Messenger: Parson orders investigation into COVID-19 outbreak in veterans homes. What about prisons? | Tony Messenger

The state prison in Farmington is undergoing at least its second major COVID-19 spike, with 300 detainees and 53 staff members infected. Since the pandemic began, there have been 481 detainees and 108 staffers infected at Farmington. Down the road, also in St. Francois County, the prison at Bonne Terre has 46 active detainee cases and nine staff members affected, bringing its total to 370 detainees infected since the pandemic began, and 103 staff members.

St. Francois County, just south of St. Louis, has one of the highest positivity rates in the state of Missouri, at 37 people per 1,000. It’s a chicken-and-egg question: Is the prison spike feeding the positivity rate, or is it because there is little mask wearing and social distancing in another rural county eschewing mandates and restrictions, continuing to believe that the more than 210,000 deaths nationwide are a hoax?

Missourians should not be surprised

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Trump Administration Orders Nevada to Allow Rapid Covid-19 Tests in Nursing Homes

The Trump administration ordered the state of Nevada to withdraw a directive blocking nursing homes from using federally provided rapid coronavirus testing equipment, highlighting a debate over the proper use of the tests after reports of some false-positive results.

In a letter to Nevada officials, Adm. Brett Giroir, the Department of Health and Human Services official who has overseen U.S. testing efforts, said the state’s action is “inconsistent with and pre-empted by federal law and, as such, must cease immediately or appropriate action will be taken against those involved.” The letter was dated Oct. 8 and made public Friday.

Adm. Giroir defended the performance of the federally supplied equipment on a call Friday with reporters, saying the false-positive rate was low and the issue could be managed by using proper procedures to confirm results. The state’s action wasn’t justified, he said. Adm. Giroir declined to say what enforcement action the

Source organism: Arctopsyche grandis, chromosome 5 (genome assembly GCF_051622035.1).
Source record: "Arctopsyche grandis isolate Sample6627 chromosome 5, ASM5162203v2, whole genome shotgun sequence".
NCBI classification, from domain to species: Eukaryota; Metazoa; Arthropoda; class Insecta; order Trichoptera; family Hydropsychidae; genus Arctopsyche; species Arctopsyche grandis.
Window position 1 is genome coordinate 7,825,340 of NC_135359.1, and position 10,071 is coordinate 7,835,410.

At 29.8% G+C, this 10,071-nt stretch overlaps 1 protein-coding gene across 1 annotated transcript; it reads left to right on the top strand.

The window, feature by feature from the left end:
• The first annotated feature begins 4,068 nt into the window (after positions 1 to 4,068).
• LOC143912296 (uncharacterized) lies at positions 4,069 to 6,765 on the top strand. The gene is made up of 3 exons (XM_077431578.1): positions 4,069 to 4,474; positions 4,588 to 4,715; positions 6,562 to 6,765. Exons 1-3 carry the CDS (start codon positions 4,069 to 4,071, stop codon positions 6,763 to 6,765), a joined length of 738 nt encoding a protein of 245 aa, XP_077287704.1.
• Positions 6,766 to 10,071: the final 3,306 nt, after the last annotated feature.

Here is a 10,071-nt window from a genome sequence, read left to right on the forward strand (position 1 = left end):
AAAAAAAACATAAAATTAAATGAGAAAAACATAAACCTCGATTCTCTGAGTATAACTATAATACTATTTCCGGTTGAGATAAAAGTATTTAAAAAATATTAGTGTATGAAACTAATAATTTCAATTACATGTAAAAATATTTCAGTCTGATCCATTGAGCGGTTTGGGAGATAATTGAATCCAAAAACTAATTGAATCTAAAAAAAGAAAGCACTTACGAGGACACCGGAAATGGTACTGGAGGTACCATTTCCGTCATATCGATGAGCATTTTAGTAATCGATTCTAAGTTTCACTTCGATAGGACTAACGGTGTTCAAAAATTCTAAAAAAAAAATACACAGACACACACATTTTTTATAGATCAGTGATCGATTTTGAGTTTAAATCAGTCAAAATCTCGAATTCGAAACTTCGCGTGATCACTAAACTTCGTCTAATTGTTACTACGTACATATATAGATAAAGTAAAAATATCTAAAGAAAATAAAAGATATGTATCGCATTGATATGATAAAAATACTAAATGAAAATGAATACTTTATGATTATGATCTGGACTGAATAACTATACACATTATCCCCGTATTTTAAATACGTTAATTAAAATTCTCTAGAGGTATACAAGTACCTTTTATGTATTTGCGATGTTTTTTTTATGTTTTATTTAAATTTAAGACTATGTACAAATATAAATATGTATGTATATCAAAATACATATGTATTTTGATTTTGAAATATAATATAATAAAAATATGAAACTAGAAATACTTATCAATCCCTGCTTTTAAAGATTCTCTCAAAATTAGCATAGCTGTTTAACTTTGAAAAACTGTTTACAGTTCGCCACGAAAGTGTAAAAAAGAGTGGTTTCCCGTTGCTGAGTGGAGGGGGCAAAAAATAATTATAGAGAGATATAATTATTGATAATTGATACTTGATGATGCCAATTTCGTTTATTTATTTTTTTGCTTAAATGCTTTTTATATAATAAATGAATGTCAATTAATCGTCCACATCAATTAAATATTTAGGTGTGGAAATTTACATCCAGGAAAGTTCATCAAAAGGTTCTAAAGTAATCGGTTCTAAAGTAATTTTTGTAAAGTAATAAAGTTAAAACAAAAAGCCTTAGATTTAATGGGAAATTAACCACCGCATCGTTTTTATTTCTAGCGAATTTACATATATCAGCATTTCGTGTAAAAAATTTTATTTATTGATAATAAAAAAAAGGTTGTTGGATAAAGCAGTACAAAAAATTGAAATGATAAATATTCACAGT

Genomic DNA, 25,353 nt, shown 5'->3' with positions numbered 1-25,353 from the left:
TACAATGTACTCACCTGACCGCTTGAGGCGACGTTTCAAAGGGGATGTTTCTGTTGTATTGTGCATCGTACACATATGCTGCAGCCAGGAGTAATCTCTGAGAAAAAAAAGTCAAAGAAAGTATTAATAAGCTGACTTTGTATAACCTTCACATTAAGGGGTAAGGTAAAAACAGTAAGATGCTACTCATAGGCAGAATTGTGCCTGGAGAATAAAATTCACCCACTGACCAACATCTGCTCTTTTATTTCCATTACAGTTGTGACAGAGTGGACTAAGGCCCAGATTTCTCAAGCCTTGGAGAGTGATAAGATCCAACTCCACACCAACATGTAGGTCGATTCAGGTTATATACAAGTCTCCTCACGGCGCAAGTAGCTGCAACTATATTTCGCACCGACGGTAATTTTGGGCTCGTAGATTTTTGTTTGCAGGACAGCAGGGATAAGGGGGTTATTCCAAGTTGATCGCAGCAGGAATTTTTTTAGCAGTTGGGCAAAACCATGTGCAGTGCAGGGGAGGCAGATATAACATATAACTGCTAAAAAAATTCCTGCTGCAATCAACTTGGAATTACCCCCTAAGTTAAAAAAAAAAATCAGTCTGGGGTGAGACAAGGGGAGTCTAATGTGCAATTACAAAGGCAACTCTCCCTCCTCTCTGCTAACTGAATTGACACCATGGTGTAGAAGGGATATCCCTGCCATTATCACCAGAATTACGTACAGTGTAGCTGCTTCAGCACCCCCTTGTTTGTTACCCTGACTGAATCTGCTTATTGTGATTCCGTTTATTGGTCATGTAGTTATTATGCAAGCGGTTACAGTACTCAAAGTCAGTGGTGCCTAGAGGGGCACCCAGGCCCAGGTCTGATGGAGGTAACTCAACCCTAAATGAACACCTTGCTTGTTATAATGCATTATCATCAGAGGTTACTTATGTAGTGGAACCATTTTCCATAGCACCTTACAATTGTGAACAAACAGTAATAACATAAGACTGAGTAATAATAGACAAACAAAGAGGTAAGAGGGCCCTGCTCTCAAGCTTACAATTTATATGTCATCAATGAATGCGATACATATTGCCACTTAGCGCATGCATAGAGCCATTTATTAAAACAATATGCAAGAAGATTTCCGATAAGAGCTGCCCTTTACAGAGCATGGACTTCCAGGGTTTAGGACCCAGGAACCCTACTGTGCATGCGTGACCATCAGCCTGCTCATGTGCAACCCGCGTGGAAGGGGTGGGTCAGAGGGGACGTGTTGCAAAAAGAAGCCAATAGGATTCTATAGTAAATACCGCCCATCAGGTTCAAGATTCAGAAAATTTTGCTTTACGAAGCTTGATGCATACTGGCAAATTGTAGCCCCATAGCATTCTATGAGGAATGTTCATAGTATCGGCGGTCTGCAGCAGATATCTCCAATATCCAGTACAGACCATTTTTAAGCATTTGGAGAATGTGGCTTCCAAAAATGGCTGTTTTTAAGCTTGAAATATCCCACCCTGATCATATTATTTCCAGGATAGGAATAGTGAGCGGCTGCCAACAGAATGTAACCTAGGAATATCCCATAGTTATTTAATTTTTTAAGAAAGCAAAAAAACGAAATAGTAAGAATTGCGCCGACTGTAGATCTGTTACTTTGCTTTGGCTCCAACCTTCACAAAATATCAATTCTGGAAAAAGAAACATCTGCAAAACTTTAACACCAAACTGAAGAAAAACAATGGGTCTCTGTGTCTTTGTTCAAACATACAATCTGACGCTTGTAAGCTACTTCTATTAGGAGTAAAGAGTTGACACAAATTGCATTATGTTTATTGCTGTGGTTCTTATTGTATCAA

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Gov. Parson orders external review of Missouri Veterans Homes

Gov. Parson instructed Missouri Veterans Commission Chairman Timothy Noonan to conduct a rapid, independent, external review of all seven Missouri Veterans Homes

JEFFERSON CITY, Mo. — Missouri Governor Mike Parson has ordered an external review of all seven of the state’s veteran homes and their COVID-19 operations.

The order comes after four veterans have died in Missouri Veterans Homes.

According to a release from the governor’s office, data that was presented on Thursday in a briefing with Gov. Parson raised concerns about how well Missouri Veterans Homes are uniformly and systematically operating to prevent and, if necessary, contain COVID-19 outbreaks among their staff and residents.

“We are deeply saddened by the news of the deaths in four of our Missouri Veterans Homes,” Governor Parson said. “As a veteran myself, I care a great deal about the quality of care our veterans receive at the Veterans Homes in our state and

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Lina Hidalgo quietly postponing Harris County foreclosures with executive orders

While Gov. Greg Abbott and state legislators have not moved to protect Texas homeowners struggling financially because of COVID-19,

Harris County Judge Lina Hidalgo has been quietly postponing foreclosures through executive orders shutting down the facility where those auctions are held.

She has shut down the Bayou City Event Center on the first Tuesday of the month, the day foreclosure auctions must be held under state law, in at least five out of seven months since April. An order canceling October’s foreclosure auction was signed on Sept. 24.

“The county’s official position is that mass gatherings should not take place given the threat from COVID-19,” said Rafael Lemaitre, spokesperson for Hidalgo’s office, in an email. “As a reminder, the county is still at

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Lina Hidalgo using executive orders to postpone Harris County foreclosures

While Gov. Greg Abbott and state legislators have not moved to protect Texas homeowners struggling financially because of COVID-19,

Harris County Judge Lina Hidalgo has been quietly postponing foreclosures through executive orders shutting down the facility where those auctions are held.

She has shut down the Bayou City Event Center on the first Tuesday of the month, the day foreclosure auctions must be held under state law, in at least five out of seven months since April. An order canceling October’s foreclosure auction was signed on Sept. 24.

“The county’s official position is that mass gatherings should not take place given the threat from COVID-19,” said Rafael Lemaitre, spokesperson for Hidalgo’s office, in an email. “As a reminder, the county is still at its highest threat level — red — meaning that the spread is still at too high a rate for us to advise residents to gather in groups.”

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